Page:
Invasive Species Compendium

Detailed coverage of invasive species threatening livelihoods and the environment worldwide

Abstract

Nutrient-mediated silica uptake from agricultural runoff in invasive floating macrophytes: implications for biological control.

Abstract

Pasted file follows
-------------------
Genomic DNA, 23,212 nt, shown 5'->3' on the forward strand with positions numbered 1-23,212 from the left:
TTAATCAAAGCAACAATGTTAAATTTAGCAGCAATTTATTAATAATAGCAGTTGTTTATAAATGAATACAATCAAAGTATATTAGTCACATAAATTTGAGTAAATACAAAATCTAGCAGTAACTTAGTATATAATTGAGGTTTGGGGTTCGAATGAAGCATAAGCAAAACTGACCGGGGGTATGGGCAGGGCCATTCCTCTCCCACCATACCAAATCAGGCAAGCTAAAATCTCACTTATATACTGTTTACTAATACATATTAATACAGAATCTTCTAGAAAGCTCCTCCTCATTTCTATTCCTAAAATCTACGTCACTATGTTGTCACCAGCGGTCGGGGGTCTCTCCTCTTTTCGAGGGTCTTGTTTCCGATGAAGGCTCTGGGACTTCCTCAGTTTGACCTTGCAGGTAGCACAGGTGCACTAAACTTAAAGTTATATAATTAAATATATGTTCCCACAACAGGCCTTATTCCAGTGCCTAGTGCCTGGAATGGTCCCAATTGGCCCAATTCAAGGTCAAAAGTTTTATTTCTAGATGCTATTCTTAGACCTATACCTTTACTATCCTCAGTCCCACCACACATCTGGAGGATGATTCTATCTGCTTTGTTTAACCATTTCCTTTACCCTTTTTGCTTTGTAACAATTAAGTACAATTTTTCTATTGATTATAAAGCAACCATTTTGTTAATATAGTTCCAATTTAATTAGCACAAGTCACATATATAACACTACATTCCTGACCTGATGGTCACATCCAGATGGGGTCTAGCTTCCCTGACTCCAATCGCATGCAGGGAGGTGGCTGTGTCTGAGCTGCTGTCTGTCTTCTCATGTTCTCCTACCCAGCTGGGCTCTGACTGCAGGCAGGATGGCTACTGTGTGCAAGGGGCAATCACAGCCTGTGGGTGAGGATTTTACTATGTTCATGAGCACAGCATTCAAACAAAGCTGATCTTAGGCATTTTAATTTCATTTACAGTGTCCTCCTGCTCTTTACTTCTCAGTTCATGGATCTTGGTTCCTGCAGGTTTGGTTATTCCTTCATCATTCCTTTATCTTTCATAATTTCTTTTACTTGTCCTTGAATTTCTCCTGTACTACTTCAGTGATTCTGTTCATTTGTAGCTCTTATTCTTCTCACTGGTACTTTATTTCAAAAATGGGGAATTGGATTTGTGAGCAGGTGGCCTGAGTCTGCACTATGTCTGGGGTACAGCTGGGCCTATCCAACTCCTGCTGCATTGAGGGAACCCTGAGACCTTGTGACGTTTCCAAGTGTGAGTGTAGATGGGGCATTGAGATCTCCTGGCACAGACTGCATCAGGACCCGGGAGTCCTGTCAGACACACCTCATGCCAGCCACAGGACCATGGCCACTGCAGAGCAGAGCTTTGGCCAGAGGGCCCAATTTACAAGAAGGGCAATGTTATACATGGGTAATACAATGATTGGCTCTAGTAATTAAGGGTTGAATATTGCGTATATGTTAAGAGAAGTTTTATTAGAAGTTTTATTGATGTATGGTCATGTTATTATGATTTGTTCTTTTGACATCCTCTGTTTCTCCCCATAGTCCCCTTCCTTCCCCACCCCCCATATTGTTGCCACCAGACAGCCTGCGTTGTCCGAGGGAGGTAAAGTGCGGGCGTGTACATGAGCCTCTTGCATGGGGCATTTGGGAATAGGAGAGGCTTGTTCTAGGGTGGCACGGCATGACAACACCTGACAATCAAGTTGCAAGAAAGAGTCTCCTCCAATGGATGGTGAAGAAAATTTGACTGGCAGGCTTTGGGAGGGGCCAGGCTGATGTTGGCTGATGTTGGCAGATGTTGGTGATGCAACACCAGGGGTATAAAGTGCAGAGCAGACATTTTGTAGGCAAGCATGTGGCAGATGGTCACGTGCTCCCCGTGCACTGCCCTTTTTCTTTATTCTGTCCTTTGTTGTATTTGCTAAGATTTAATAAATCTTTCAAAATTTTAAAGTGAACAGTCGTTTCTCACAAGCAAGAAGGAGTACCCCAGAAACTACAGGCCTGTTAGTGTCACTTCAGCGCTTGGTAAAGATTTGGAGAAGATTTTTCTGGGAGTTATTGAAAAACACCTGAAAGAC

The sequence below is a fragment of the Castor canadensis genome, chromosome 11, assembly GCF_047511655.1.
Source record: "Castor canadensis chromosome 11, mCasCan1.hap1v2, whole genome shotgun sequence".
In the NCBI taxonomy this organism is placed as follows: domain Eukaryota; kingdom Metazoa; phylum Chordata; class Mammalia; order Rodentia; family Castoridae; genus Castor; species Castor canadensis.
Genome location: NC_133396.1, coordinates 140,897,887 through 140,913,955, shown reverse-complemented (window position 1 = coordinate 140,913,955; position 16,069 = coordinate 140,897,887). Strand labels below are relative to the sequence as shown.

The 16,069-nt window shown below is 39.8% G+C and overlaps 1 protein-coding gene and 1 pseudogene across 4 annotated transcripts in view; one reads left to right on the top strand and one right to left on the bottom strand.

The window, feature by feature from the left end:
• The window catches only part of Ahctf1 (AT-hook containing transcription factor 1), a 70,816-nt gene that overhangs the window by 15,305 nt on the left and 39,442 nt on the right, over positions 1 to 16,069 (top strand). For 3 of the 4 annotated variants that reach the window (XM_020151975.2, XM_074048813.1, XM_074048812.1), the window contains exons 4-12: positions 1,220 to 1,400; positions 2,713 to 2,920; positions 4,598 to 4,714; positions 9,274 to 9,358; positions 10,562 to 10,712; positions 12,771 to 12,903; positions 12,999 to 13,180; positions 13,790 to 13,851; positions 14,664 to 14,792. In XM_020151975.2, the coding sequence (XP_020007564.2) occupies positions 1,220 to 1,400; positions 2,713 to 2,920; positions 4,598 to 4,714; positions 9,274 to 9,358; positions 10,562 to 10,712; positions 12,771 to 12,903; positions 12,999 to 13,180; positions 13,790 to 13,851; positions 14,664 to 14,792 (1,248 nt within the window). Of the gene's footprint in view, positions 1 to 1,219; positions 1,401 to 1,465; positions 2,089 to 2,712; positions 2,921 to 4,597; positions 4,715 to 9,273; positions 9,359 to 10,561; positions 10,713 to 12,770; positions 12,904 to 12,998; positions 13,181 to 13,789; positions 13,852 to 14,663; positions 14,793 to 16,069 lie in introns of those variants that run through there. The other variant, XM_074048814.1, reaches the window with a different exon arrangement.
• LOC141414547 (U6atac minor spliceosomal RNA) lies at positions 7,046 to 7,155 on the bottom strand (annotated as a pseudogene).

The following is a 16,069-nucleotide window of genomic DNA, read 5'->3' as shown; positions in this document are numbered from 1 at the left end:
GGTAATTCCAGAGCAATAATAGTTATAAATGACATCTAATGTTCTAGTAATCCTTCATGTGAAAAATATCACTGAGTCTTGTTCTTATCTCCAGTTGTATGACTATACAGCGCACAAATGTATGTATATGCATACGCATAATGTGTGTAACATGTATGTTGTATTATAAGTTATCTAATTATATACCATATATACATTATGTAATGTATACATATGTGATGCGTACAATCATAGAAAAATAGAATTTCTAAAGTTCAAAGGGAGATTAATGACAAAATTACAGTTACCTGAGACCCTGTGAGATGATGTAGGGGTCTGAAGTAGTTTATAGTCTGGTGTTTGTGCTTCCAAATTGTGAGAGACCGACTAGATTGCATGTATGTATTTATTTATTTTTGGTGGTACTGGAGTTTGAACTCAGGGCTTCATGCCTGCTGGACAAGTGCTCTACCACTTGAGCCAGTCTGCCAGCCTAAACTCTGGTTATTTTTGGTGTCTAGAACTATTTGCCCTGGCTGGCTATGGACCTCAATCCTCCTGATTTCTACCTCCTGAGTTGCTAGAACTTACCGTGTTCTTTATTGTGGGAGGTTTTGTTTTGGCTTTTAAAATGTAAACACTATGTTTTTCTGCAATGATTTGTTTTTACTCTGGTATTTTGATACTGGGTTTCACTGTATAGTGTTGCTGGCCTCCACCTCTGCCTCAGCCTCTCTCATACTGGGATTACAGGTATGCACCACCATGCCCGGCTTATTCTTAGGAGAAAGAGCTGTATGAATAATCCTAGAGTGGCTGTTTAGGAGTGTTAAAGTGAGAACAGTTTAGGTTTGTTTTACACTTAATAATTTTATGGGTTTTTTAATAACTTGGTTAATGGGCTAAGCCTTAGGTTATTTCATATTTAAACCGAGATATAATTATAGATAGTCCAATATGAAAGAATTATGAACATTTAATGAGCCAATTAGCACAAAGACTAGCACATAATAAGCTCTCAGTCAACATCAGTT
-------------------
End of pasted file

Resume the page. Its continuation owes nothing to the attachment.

Silica (Si) plays a significant role in alleviating the effects of biotic and abiotic stressors in many plants, especially in an agricultural context. With increased use of Si-based fertilisers, understanding plant responses to the addition of Si to their environment, particularly aquatic environments, is important. We investigated how two invasive macrophytes, Eichhornia crassipes and Pistia stratiotes, responded to different nutrient and Si concentrations, in the presence and absence of herbivory. Both species incorporated Si into their foliage, but uptake of Si did not increase under high nutrient availability but rather decreased, especially in P. stratiotes. Plant quality (i.e. C:N) for both weed species was affected more by nutrient concentrations than Si content, and the addition of Si had a negative effect on plant growth. Eichhornia crassipes increased daughter plant production under high Si conditions, while P. stratiotes plants showed no reproductive response to increased Si except in low nutrient conditions where reproduction was reduced. The addition of Si resulted in increased biomass of E. crassipes, while P. stratiotes was unaffected. These results highlight that runoff of Si from fertiliser alter aquatic plant-insect interactions, which has consequences for biological control.